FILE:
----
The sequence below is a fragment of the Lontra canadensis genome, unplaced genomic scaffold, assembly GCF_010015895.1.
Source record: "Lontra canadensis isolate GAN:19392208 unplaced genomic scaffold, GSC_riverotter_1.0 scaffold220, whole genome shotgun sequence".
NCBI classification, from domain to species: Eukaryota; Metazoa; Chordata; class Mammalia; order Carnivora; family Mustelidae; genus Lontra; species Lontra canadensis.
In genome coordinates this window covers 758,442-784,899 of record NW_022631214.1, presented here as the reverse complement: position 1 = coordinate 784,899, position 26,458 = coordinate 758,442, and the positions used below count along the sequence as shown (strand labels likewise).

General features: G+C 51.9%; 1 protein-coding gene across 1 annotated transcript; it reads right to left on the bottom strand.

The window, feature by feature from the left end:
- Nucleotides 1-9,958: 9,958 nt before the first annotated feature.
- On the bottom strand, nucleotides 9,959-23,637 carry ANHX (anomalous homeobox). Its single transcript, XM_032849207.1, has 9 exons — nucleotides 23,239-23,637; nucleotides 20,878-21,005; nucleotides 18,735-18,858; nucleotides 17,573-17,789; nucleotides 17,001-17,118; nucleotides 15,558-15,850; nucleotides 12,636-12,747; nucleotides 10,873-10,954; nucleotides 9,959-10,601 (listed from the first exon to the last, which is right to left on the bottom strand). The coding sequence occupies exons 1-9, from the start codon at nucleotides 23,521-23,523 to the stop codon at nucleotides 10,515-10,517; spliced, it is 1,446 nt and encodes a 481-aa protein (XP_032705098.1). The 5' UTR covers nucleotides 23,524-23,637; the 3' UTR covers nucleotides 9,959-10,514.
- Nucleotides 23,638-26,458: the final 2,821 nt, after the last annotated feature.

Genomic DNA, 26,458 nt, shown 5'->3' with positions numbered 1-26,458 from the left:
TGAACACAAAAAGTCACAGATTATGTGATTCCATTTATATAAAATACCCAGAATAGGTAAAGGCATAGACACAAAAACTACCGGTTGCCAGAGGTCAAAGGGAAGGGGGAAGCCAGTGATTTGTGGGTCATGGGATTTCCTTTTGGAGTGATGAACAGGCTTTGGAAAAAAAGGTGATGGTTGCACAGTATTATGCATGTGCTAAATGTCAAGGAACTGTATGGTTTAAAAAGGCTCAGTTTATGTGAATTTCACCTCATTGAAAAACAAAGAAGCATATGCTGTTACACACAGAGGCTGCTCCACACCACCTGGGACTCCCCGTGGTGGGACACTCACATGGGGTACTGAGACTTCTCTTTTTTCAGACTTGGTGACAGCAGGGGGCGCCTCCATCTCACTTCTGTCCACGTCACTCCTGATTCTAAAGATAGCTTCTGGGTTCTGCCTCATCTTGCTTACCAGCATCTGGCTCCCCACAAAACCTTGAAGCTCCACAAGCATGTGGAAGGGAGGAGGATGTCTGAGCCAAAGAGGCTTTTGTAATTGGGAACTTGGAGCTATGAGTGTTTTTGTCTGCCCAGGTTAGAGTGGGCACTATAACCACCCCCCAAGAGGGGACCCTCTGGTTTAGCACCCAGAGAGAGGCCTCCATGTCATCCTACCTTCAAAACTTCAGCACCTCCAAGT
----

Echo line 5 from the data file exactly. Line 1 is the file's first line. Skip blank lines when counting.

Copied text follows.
General features: G+C 51.9%; 1 protein-coding gene across 1 annotated transcript; it reads right to left on the bottom strand.